How To Sell A Country? New Tourism Ads Are Redefining Destination Marketing

‘Oslo is rubbish – don’t come here!’ This Visit Oslo's tongue-in-cheek campaign is both witty and endearing. We explore the lessons here for tourism marketing

By Stephen Lepitak

Featuring astronauts to typing ponies and even Mark Zuckerberg lookalikes, recent destination marketing campaigns from Scandinavia have woken up to the potential of creativity to help promote their countries and cities to the world as they rebuild visitor numbers post-pandemic.

Iceland, Sweden and Norway have all used humour to poke fun at themselves while garnering attention to drive interest in their countries. It’s a trick that the UK maybe about to adopt too as VisitEngland seeks a new agency partner to brand build and The Great Britain and Northern Ireland campaign aims to up its game creatively as well.

"With a value of £2 trillion, tourism makes for 10 per cent of the global economy," states Laurent Simon, chief creative officer of BMB, although differentiation is proving a problem for many destinations.

"it’s no longer advertising’s job to simply show people pretty pictures to encourage tourism. Google, bloggers, and comparison sites are better at that. Advertising’s job in today’s market is to find the quirk or spark that will give you the edge... Forget photos. It’s all about creating human memories and experiences. And great advertising can deliver plenty of that," Laurent continues.

And it’s a trend that looks set to endure judging by the latest campaign, this time for Visit Oslo, which sees a local talk about why they wouldn’t visit the city themselves as a tourist while showcasing the many attractive qualities of a destination as he puts it down.

“I wouldn’t come here, to be honest,” he states before asking “I mean, is it even a city?”

It’s a hilarious piece of deadpan delivery that showcases the local humour of the country to the world and has helped it go viral within the first few days of release.

“It's quite easy to make beautiful destination commercials, because there are so many wonderful places. But to stand out and to have someone choose your destination, not just because the currency exchange rate is favourable, or because you just got a cheap Ryanair flight there, to make an impact and put the destination on the bucket list, you need that to stand out and get their attention,” explains Visit Oslo’s director of marketing, Anne-Signe Fagereng.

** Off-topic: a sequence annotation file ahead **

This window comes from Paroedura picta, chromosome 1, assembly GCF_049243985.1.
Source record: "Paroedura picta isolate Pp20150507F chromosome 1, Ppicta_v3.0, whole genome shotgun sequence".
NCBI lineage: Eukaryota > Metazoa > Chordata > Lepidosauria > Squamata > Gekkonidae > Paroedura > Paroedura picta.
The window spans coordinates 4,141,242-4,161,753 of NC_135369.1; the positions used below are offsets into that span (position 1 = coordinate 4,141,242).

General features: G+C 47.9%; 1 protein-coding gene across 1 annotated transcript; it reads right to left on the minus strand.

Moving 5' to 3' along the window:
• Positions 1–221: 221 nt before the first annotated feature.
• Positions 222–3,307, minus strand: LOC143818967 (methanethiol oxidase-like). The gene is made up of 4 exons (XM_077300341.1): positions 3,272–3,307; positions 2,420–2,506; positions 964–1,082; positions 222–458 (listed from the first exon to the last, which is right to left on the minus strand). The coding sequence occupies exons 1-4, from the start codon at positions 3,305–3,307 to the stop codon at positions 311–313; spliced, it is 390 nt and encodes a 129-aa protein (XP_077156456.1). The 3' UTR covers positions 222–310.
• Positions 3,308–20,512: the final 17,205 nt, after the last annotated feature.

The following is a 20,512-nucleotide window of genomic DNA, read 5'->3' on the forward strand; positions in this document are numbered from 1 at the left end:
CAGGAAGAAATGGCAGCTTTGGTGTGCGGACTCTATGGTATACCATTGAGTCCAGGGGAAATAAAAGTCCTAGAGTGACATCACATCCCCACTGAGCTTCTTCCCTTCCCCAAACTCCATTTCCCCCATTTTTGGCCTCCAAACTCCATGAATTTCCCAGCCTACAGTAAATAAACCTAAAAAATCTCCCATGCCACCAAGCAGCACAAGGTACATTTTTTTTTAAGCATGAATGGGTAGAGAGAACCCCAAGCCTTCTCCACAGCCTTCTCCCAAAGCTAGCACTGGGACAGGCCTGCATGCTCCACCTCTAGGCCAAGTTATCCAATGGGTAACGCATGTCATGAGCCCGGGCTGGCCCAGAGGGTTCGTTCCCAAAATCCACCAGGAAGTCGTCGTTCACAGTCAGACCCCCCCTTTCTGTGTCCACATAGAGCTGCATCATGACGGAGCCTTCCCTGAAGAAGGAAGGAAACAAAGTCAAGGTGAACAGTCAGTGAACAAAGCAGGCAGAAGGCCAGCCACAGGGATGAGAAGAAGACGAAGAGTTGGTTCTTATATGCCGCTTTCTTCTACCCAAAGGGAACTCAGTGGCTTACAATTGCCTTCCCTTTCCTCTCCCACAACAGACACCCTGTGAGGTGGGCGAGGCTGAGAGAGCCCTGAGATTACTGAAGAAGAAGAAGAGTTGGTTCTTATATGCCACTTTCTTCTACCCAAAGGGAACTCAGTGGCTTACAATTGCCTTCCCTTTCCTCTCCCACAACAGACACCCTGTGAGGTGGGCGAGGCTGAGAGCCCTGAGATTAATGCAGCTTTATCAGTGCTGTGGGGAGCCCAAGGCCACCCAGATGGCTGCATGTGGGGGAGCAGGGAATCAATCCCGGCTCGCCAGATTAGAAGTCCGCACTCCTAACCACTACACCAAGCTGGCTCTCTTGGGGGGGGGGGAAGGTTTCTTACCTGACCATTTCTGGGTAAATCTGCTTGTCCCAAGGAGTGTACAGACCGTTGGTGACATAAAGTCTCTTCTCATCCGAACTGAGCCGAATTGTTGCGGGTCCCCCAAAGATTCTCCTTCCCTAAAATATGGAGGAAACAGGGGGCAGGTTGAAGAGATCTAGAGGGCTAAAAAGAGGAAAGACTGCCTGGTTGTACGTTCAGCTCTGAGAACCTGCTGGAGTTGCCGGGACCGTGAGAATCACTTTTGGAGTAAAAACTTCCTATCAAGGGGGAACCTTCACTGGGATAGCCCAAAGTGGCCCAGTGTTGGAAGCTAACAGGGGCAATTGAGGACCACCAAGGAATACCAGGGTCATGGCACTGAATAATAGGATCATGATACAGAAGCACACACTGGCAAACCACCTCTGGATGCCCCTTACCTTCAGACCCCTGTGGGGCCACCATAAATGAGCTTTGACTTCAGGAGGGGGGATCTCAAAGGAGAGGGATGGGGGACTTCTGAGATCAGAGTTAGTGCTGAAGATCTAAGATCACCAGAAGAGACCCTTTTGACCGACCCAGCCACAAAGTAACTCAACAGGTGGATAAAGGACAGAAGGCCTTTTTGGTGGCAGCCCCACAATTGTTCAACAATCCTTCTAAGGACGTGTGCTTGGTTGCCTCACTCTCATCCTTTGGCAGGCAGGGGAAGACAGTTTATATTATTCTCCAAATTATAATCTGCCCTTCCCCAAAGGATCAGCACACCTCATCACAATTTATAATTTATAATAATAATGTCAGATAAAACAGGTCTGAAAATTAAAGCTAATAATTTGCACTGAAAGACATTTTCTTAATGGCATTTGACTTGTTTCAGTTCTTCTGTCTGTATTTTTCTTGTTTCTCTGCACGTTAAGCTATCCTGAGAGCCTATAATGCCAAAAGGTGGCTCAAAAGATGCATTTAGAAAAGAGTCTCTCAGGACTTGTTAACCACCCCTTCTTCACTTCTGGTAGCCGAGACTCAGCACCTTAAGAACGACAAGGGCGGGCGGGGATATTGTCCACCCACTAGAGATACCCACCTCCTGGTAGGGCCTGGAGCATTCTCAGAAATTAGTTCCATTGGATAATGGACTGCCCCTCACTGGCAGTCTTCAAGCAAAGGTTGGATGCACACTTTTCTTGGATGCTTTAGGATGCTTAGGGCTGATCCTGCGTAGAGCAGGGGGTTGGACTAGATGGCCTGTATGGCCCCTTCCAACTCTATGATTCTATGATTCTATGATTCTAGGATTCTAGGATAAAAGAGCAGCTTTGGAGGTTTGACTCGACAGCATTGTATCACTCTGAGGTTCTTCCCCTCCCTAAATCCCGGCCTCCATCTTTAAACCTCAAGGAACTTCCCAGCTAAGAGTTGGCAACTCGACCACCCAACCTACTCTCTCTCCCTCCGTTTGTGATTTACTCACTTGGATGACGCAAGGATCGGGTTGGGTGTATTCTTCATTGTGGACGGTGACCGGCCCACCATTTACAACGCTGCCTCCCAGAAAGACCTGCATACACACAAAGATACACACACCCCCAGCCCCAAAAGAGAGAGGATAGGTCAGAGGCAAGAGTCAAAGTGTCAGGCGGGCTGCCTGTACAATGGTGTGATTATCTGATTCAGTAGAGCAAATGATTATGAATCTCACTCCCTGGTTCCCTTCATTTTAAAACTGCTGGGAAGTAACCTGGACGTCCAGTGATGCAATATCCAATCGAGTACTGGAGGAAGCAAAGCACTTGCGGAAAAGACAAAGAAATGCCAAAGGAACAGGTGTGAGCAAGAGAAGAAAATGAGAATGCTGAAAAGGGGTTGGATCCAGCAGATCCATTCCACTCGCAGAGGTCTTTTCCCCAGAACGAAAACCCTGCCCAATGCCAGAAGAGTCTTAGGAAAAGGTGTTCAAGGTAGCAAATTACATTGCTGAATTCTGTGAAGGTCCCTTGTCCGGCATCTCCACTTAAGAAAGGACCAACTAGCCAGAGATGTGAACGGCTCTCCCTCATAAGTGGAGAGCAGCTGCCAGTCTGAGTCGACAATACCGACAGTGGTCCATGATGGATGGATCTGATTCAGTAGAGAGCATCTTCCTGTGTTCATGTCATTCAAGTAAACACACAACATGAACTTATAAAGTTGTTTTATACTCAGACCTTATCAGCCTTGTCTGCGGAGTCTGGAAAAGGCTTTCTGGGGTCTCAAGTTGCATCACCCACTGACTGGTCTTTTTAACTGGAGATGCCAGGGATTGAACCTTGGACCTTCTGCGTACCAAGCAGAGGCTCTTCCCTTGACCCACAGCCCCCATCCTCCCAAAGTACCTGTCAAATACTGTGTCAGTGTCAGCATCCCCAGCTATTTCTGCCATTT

Explaining a similar approach taken in Sweden where the country recently gained attention through a campaign that aimed to tackle the common confusion it faces with Switzerland, Nils Persson, chief marketing officer for Visit Sweden explains the aim to meet the desire for travellers to learn more about their destinations.

“Destination marketing has been quite boring, to be honest. It's been full of white sand beaches, palm trees, and pina coladas or whatever and we wanted to change the stereotype on how tourist market can be done," he adds.

"The days of limitless fast travel and travel oversharing are coming to a close. Between overcrowded destinations, selfie queues and careless tourist behaviour, a clear need for boundaries is giving rise to tighter regulations and more mindful travel."

Raquel Chicourel, chief strategy officer, TBWA\London

Striking an emotional chord is now a vital component for destination marketers to attempt so that they make their campaigns memorable to people when they begin to plan a trip away. But that involves creative thinking, which is not so easy when it comes to tourism for various reasons.

Jae Hopkins, marketing director of tour operator Explore Worldwide believes that the lack of creativity within such campaigns comes from having so many stakeholders to appease, meaning that risk-taking is a rare thing.

“It's government money and they have to make sure it's spent wisely and because of that they [tourism bodies] just roll out pretty much the same stuff over and over. It's just now getting to the point where the people who are making those decisions are the ones who have either been saying or hearing this stuff about emotions for the last decade,” added Hopkins.

Internal Politics at Play